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News Navigator: Why is a COVID-19 vaccine booster shot necessary?

A man is seen getting a coronavirus vaccine shot at the Self-Defense Forces' mass vaccination center in Tokyo's Chiyoda Ward, on June 17, 2021. (Mainichi/Yohei Koide)

The Mainichi Shimbun answers some common questions readers may have about a third dose of COVID-19 vaccines.

    Question: Will we need to get a third dose after receiving two initial shots?

    Answer: The third dose, or a booster shot, to further reinforce the vaccinated individual's immunity to the coronavirus has already been carried out in Israel. Countries including the United States and the United Kingdom are planning to start their own booster injections from September. Japan is also considering offering third shots.

    Q: Why is a third dose necessary?

    A: It's because we need to prolong the effect of the vaccine to prevent infections. Generally speaking, antibody levels acquired through vaccination and natural infection reportedly fall as time passes by. Amid the spread of coronavirus mutant variants including the highly transmissible delta one, infections among fully vaccinated people have been reported.

    Q: Will a booster shot be effective in providing greater prevention?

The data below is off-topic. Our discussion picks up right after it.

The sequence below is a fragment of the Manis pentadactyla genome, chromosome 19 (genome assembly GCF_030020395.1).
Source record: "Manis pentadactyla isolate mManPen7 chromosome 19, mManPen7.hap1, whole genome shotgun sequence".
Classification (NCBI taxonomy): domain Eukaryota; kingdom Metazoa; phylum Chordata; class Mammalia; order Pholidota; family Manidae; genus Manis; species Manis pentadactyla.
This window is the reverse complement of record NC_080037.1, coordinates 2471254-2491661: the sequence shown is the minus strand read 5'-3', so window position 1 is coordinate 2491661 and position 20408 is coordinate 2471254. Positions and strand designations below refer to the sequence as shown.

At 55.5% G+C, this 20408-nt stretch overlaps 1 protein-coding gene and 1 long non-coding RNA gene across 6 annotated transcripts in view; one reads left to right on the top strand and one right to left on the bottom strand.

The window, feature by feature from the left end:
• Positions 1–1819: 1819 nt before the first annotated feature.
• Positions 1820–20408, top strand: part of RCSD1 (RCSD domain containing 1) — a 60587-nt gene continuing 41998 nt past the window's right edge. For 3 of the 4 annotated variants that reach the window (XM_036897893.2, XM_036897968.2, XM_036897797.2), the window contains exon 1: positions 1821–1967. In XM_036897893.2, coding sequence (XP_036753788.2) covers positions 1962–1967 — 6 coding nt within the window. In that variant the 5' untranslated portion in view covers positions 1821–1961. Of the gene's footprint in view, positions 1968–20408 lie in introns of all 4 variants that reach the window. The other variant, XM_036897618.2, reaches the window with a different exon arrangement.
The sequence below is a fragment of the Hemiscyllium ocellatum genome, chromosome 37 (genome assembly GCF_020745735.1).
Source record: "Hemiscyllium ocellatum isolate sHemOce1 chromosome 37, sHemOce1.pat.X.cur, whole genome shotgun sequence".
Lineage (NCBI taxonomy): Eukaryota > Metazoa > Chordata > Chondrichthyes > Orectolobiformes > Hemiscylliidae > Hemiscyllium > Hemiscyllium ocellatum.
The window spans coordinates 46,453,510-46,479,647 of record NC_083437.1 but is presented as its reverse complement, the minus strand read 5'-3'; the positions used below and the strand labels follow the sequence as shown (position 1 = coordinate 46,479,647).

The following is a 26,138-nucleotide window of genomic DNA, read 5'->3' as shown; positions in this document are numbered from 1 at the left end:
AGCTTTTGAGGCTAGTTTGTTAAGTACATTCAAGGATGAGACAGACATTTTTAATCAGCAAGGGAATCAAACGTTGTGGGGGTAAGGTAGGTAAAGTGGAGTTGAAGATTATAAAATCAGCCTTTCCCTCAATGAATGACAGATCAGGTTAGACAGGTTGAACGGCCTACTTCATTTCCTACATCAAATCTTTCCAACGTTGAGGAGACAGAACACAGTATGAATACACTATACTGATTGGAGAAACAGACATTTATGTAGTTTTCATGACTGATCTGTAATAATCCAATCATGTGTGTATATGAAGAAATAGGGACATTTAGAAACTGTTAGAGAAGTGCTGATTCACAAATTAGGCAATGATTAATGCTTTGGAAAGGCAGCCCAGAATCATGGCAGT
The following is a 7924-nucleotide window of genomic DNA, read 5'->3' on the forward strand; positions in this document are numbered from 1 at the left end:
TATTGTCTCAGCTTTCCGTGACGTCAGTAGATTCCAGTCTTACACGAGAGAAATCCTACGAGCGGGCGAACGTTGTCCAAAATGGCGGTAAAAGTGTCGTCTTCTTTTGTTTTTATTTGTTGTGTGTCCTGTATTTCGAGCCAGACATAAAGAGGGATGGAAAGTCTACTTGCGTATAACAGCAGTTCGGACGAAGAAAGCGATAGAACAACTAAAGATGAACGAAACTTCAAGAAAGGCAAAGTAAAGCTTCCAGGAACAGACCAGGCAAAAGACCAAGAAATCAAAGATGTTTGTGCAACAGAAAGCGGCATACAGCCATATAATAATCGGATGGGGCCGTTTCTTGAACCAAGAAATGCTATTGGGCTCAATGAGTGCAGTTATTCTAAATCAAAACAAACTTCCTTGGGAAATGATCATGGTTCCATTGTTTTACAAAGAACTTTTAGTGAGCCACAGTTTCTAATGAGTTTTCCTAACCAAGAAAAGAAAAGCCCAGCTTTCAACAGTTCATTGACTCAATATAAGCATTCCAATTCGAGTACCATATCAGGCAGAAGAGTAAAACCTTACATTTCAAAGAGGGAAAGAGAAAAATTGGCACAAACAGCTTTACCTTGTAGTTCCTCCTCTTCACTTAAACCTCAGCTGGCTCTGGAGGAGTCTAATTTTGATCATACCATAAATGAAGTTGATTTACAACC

A: The Israeli health institute, which is carrying out vaccinations there, has released a report showing an interim result that, compared to those who received two vaccine shots, the number of those who had developed post-vaccination COVID-19 was 86% lower among booster shot recipients. However, there still remain unanswered questions regarding the booster shots, such as how long the vaccine stays effective after the third dose. Coronavirus infections cannot be completely prevented just by vaccines, and preventive measures including wearing masks should be continued even after a third shot.

    Q: A booster shot sounds like a good idea then, doesn't it?

    A: Well, there are still many people in the world, mainly in developing countries, who have been unable to get their first vaccine shot. The World Health Organization is urging first and foremost for the supply of vaccines to countries where distribution has been slow citing the lack of data requiring the third shot. Tetsuo Nakayama, specially appointed professor at Kitasato University in Tokyo who specializes in clinical virology, says, "If infection outbreaks do not subside in areas where vaccinations are not steadily progressing, it will be easier for new variants to emerge, and we won't be able to contain the coronavirus." He added, "In Japan, too, priority should be given to administering two shots to those who wish to be vaccinated."

    (Japanese original by Ayumu Iwasaki, Science and Environment News Department)

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